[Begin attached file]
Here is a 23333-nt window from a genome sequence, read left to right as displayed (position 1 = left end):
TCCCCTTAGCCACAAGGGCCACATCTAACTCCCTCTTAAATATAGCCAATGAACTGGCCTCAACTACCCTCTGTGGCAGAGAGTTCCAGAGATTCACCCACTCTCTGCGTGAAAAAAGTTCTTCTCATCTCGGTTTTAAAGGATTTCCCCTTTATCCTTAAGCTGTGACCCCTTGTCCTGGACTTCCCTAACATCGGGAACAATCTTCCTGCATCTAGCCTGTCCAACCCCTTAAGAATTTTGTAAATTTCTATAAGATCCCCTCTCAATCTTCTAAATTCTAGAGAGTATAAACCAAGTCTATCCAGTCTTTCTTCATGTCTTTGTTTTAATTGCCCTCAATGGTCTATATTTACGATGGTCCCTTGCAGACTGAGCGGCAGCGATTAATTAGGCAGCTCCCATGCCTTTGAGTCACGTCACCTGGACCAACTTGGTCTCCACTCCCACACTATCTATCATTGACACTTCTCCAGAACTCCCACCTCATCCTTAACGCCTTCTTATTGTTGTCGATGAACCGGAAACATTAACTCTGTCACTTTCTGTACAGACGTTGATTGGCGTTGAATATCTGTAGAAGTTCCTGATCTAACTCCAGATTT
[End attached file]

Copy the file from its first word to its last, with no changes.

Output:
Here is a 23333-nt window from a genome sequence, read left to right as displayed (position 1 = left end):
TCCCCTTAGCCACAAGGGCCACATCTAACTCCCTCTTAAATATAGCCAATGAACTGGCCTCAACTACCCTCTGTGGCAGAGAGTTCCAGAGATTCACCCACTCTCTGCGTGAAAAAAGTTCTTCTCATCTCGGTTTTAAAGGATTTCCCCTTTATCCTTAAGCTGTGACCCCTTGTCCTGGACTTCCCTAACATCGGGAACAATCTTCCTGCATCTAGCCTGTCCAACCCCTTAAGAATTTTGTAAATTTCTATAAGATCCCCTCTCAATCTTCTAAATTCTAGAGAGTATAAACCAAGTCTATCCAGTCTTTCTTCATGTCTTTGTTTTAATTGCCCTCAATGGTCTATATTTACGATGGTCCCTTGCAGACTGAGCGGCAGCGATTAATTAGGCAGCTCCCATGCCTTTGAGTCACGTCACCTGGACCAACTTGGTCTCCACTCCCACACTATCTATCATTGACACTTCTCCAGAACTCCCACCTCATCCTTAACGCCTTCTTATTGTTGTCGATGAACCGGAAACATTAACTCTGTCACTTTCTGTACAGACGTTGATTGGCGTTGAATATCTGTAGAAGTTCCTGATCTAACTCCAGATTT